Featured Posts

May 11, 2011

The State of the Cabins (5/11/11)

[Note: this site is no longer publishing new content - please come check out my awesome new site, Man, I Love Films! http://manilovefilms.com. Thanks!]


Movies watched for the first time (non-theatrically) since last week:
I completely spaced out last week, forgetting that I had seen two films in the prior week that I hadn't seen before. And they both happen to be Bruce Willis films released in 2010, for that matter. Weirdness.

It's the anti-Adventureland. The marketing for Greg Mottola's 2009 coming-of-age tale apparently had a number of people thinking they were walking into Superbad II. Many walked out angry (I loved it, if you recall).

Red, on the other hand, appeared to be a fun-but-mostly-dumb, over-the-top action flick, resting on the laurels of its one-joke setup ("Haha, look - old people firing machine guns and such!"). The sight of Bruce Willis cassssuuuualllyy gliding out of a vehicle and into a sober walk as the car spun out of control might have looked pretty damn cool, but was also apt to roll more than a few eyeballs (like mine).

So it's with great pleasure that I'm able to say that it was a great pleasure to see Red. There's a knowing wink to the action in Red that acknowledges, "Hey, we know we're doing some over-the-top shit here. But we know it, you know it, and we're going to move on from that point, alright?" And move on I (and it) did. Backing up a bit, Red sucks you in from the start with its framework. Willis plays Frank Moses, one of those retired spooks that never even gets to live into retirement in all those other spy books and movies; he's the kind of guy that "knows too much to live." He's meant to keep working until it kills him or he's put out to pasture - should he ever wish to get out, he's to receive a response akin to what mob movies teach out (i.e. there's no getting out once you're in).

But Frank is out, and while he's not suicidal or anything, it comes as no shock that a globe-trotting spy is bored with the life of a typical retiree, reading books and doing crossword puzzles. So he rips up his benefit checks so he can continue to have a reason to call Mary Louise Parker's Sarah, a government office drone also looking for some excitement and travelling.

From there, the plot is set in action. As it turns out, someone wants Frank dead, and the bulk of the film is him teaming up not only with old friends but old adversaries to solve the mystery, all the while dodging the 21st century version of a guy kinda like him, personified by the ever-appealing Karl Urban.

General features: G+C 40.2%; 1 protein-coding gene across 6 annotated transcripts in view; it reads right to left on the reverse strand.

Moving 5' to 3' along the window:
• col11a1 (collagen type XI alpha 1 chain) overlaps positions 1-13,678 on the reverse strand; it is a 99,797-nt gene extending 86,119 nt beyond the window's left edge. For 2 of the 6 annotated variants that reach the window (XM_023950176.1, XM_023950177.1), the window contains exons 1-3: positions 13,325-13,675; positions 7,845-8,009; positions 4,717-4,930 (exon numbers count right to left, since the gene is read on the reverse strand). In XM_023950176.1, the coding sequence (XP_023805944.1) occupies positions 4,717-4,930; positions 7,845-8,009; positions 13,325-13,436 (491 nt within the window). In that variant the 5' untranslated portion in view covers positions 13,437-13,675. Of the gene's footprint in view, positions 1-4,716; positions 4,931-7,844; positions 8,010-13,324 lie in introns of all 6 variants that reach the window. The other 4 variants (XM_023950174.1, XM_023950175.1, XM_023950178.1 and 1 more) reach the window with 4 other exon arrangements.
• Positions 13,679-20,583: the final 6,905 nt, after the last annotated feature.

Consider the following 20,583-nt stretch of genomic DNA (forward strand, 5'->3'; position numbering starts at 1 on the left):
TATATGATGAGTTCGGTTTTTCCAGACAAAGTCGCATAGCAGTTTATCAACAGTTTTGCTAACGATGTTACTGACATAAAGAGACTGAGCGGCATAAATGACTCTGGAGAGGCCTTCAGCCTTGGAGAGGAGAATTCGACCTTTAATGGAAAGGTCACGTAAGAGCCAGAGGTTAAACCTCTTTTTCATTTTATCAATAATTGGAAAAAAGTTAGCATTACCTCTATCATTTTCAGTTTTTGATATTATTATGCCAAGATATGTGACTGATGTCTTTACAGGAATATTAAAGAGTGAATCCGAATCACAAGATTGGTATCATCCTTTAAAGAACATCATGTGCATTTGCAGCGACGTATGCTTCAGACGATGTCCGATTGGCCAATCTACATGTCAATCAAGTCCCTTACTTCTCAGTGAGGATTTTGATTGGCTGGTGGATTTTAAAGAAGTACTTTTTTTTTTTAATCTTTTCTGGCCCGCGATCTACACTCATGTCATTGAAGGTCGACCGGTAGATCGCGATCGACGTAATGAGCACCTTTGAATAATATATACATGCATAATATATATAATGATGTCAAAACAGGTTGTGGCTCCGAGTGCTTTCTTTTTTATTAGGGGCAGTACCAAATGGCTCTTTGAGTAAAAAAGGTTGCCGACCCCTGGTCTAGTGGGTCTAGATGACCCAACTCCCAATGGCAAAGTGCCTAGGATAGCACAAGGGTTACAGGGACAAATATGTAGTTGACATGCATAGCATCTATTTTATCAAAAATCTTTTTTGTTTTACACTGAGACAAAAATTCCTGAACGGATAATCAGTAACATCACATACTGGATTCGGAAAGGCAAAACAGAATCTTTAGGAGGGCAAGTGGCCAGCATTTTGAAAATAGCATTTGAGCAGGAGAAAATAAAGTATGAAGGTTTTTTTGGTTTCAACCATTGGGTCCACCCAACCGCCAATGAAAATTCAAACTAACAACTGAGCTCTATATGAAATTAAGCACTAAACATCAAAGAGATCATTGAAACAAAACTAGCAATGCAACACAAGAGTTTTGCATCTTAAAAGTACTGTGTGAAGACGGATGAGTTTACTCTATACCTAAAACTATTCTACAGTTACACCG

Red is a blast. The one-joke setup turns out to have more ammo than it would appear to, assisted no doubt by a cadre of top shelf thespians, from Malkatraz to Mirren to Freeman and Brian Cox. A "travel postcard" transition device adds a unique charm to the standard action flick as well.

Fletch's Film Rating:
"Darn tootin."
"It's in the hole!"
Large Association of Movie Blogs

Cop Out
Ah yes, the infamous film known mostly for the fact that is was NOT written by Kevin Smith.

Smith is, however, wise enough to get my ears perked up immediately by nabbing 80s icon Harold Faltermeyer to score his film, immediately aligning it (though it doesn't look so hot in comparison, sadly) with such films as Beverly Hills Cop and Fletch. Hell yeah! The post-credits scene even goes so far as to play "Bit by Bit" (aka the Fletch theme), barely stopping short of the part in the lyrics where Fletch's name is mentioned.

Cop Out has a few memorable moments - chief among them the opening "hommage" scene and just about any time Seann William Scott is on screen (in a bizarre role, by the way) - but is let down mostly by a poorly cast villain and a plot that hinges upon a valuable baseball card. Even coming from someone who still has a stash of cards from the 80s and 90s in his house somewhere, this felt like way too nerdy a device for a supposedly cool customer like Willis' protagonist. Besides, the chain of events that puts the plot in motion to recover the stolen card might just have you wondering, "What about eBay, dummy?"

Fletch's Film Rating:
Large Association of Movie Blogs

Music I'm currently obsessed with listening to:
* I've had this in my head for the last two days and I have no idea why...now it's your turn.

Book I'm currently reading: